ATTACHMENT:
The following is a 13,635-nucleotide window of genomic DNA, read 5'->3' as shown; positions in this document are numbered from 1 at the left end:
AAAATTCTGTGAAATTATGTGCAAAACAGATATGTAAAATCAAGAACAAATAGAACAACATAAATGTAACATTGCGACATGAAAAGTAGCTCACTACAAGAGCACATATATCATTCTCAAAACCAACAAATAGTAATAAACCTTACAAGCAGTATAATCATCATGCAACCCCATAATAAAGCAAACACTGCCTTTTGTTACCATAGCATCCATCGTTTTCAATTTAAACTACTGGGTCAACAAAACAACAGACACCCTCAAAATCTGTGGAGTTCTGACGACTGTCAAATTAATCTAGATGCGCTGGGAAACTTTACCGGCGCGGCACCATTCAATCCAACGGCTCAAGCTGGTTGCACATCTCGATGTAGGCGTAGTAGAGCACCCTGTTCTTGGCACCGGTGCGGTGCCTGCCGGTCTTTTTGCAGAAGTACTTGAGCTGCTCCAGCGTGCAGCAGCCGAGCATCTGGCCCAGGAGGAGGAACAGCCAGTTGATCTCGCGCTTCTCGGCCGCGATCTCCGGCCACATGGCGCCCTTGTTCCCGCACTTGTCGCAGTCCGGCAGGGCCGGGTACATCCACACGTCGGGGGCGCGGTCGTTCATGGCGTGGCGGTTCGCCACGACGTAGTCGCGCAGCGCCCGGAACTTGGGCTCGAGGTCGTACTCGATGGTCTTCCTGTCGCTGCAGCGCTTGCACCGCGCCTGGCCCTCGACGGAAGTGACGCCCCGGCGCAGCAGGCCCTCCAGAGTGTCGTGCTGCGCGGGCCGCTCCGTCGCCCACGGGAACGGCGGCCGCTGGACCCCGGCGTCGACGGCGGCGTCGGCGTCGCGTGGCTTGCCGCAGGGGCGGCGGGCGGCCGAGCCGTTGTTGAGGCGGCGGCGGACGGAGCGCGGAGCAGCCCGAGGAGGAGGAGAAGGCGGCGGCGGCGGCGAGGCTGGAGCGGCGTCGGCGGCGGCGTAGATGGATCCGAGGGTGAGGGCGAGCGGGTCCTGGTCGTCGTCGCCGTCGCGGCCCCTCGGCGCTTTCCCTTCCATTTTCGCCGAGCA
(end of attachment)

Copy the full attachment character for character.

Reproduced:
The following is a 13,635-nucleotide window of genomic DNA, read 5'->3' as shown; positions in this document are numbered from 1 at the left end:
AAAATTCTGTGAAATTATGTGCAAAACAGATATGTAAAATCAAGAACAAATAGAACAACATAAATGTAACATTGCGACATGAAAAGTAGCTCACTACAAGAGCACATATATCATTCTCAAAACCAACAAATAGTAATAAACCTTACAAGCAGTATAATCATCATGCAACCCCATAATAAAGCAAACACTGCCTTTTGTTACCATAGCATCCATCGTTTTCAATTTAAACTACTGGGTCAACAAAACAACAGACACCCTCAAAATCTGTGGAGTTCTGACGACTGTCAAATTAATCTAGATGCGCTGGGAAACTTTACCGGCGCGGCACCATTCAATCCAACGGCTCAAGCTGGTTGCACATCTCGATGTAGGCGTAGTAGAGCACCCTGTTCTTGGCACCGGTGCGGTGCCTGCCGGTCTTTTTGCAGAAGTACTTGAGCTGCTCCAGCGTGCAGCAGCCGAGCATCTGGCCCAGGAGGAGGAACAGCCAGTTGATCTCGCGCTTCTCGGCCGCGATCTCCGGCCACATGGCGCCCTTGTTCCCGCACTTGTCGCAGTCCGGCAGGGCCGGGTACATCCACACGTCGGGGGCGCGGTCGTTCATGGCGTGGCGGTTCGCCACGACGTAGTCGCGCAGCGCCCGGAACTTGGGCTCGAGGTCGTACTCGATGGTCTTCCTGTCGCTGCAGCGCTTGCACCGCGCCTGGCCCTCGACGGAAGTGACGCCCCGGCGCAGCAGGCCCTCCAGAGTGTCGTGCTGCGCGGGCCGCTCCGTCGCCCACGGGAACGGCGGCCGCTGGACCCCGGCGTCGACGGCGGCGTCGGCGTCGCGTGGCTTGCCGCAGGGGCGGCGGGCGGCCGAGCCGTTGTTGAGGCGGCGGCGGACGGAGCGCGGAGCAGCCCGAGGAGGAGGAGAAGGCGGCGGCGGCGGCGAGGCTGGAGCGGCGTCGGCGGCGGCGTAGATGGATCCGAGGGTGAGGGCGAGCGGGTCCTGGTCGTCGTCGCCGTCGCGGCCCCTCGGCGCTTTCCCTTCCATTTTCGCCGAGCA